That 1-2 punch is similar to what Fleck had last year in Jarvion Franklin (1,353 rushing yards) and Jamauri Bogan (923) on the way to a Mid-American Conference title and Cotton Bowl appearance.

Zach Terrell, Fleck’s starting quarterback for Western Michigan from midway into his freshman year through the 2016 season, expects the Gophers to use a balanced approach.

“The run sets up the pass and the pass sets up the run, and nobody understands that better than Coach Fleck and Coach Ciarrocca,” said Terrell, who passed for 34 touchdowns with only four interceptions last year.

And don’t forget about Smith and Brooks catching passes out of the backfield. Franklin had 56 catches for 635 yards over the past three seasons for WMU.

“They’re two of the best backs in the Big Ten,” Gophers center Jared Weyler said. “As an offensive line, we know we just need to get them in a one-on-one situation. If we get that to happen, we know we’re gonna win a lot of those matchups.”

That offensive line has been a concern in camp because of injuries to tackles Garrison Wright, who hadn’t worked in live drills during the six practices open to the media, and Donnell Greene, who was limited a couple of days for precautionary reasons. That forced promising true freshman Blaise Andries to work with the first team.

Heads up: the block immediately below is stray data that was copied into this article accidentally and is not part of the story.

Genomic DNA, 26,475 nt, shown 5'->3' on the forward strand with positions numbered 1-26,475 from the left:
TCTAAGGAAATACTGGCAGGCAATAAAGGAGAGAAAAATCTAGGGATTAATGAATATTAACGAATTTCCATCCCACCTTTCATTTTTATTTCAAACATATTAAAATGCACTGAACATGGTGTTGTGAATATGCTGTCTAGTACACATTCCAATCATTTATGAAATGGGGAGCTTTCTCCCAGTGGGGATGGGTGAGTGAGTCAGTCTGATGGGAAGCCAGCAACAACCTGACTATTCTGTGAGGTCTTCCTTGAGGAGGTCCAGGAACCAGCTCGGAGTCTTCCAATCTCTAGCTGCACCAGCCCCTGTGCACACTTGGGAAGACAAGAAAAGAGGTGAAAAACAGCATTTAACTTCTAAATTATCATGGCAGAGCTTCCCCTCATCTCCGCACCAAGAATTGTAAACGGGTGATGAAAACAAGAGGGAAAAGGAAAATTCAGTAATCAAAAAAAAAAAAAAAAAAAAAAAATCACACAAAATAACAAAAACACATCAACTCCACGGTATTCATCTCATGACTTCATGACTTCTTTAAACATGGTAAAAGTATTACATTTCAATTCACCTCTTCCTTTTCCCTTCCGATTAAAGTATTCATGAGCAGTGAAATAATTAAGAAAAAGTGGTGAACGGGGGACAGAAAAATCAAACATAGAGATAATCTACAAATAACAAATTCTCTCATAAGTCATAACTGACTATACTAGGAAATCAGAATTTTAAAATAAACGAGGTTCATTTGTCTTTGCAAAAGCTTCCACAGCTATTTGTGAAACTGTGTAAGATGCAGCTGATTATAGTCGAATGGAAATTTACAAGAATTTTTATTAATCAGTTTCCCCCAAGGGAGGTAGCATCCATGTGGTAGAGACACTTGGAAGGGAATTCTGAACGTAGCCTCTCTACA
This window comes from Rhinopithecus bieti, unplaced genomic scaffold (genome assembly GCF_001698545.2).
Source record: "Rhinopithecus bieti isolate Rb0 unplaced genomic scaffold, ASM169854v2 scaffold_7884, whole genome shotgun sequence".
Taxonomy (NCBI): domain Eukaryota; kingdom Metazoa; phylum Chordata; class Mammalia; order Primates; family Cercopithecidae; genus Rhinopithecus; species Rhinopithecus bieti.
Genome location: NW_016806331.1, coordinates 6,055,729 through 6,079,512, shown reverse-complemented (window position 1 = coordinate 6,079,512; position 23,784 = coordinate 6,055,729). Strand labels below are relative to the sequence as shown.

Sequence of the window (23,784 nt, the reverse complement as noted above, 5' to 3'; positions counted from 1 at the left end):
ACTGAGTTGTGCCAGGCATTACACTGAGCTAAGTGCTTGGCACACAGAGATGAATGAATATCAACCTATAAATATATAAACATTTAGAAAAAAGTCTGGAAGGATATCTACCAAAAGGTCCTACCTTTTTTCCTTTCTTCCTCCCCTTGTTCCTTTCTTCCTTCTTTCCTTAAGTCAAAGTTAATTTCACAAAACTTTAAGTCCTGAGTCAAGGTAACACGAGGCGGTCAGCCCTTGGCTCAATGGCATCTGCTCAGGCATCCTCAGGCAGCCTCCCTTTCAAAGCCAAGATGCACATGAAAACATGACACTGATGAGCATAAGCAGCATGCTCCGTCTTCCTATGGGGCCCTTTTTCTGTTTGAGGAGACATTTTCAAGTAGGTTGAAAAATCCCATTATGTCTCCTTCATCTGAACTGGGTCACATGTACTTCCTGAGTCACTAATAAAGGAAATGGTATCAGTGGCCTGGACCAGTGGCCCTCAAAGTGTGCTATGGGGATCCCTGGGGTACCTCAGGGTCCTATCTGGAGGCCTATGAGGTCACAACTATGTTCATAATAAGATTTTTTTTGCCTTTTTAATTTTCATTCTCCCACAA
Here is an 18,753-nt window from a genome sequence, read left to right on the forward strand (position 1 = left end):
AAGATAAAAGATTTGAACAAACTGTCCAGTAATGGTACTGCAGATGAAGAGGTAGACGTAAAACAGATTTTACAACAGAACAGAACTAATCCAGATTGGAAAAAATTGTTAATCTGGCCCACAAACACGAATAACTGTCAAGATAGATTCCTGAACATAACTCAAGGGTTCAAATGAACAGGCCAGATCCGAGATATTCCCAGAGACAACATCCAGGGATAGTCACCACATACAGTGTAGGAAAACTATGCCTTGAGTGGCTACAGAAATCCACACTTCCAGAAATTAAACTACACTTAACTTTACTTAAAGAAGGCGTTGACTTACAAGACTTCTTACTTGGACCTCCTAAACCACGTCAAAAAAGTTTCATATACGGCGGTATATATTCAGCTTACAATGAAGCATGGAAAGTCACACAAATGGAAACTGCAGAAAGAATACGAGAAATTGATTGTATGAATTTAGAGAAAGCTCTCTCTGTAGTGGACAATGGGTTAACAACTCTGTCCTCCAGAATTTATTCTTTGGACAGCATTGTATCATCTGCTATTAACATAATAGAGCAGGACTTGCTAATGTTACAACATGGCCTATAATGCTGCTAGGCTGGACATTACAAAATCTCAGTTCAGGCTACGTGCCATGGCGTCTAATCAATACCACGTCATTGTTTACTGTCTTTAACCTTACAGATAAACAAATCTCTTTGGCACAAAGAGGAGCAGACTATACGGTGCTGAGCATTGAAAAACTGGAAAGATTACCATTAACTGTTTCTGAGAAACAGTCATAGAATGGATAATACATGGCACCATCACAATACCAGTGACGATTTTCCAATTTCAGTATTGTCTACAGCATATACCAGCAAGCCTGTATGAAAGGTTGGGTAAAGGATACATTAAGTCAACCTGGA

“He’s incredibly smart and he is stronger than the normal freshman,” Fleck said. “We’re gonna have to accelerate his learning because we’re going to possibly need him.”

Catching those passes

Under Claeys and Johnson last year, the Gophers relied heavily on Drew Wolitarsky, whose 66 receptions led all other wide receivers by 48. With Fleck and Ciarrocca calling the plays, expect more balance among the wideouts.

Sophomore Tyler Johnson and true freshman Demetrius Douglas have been most impressive in camp, while Fleck continues to implore Rashad Still to become the go-to receiver that his 6-5, 214-pound frame suggests he can be. “We’re putting a lot on his plate,” Fleck said of Still, “because if you’re gonna be The Dude, you have to handle a lot on your plate.”

An interesting subplot will be just how Fleck and Ciarrocca use their tight ends. The Gophers have a pair — Brandon Lingen, a 2015 honorable mention All-Big Ten selection, and 6-10 Nate Wozniak — as options. But Western Michigan’s offense didn’t throw to the tight end much. The Broncos’ leading receiver among tight ends had nine catches in 2016 and four in 2015.

Terrell said that had more to do with the Broncos’ personnel. “If the tight end is a great pass-catcher, he’ll use him,” he said.

Once the offense becomes settled, don’t expect Fleck to play things close to the vest. Last year, Western Michigan was 15-for-17 on fourth-down conversions, the second-best percentage in FBS. In their season-opening upset of Northwestern, the Broncos went 4-for-4 on fourth down.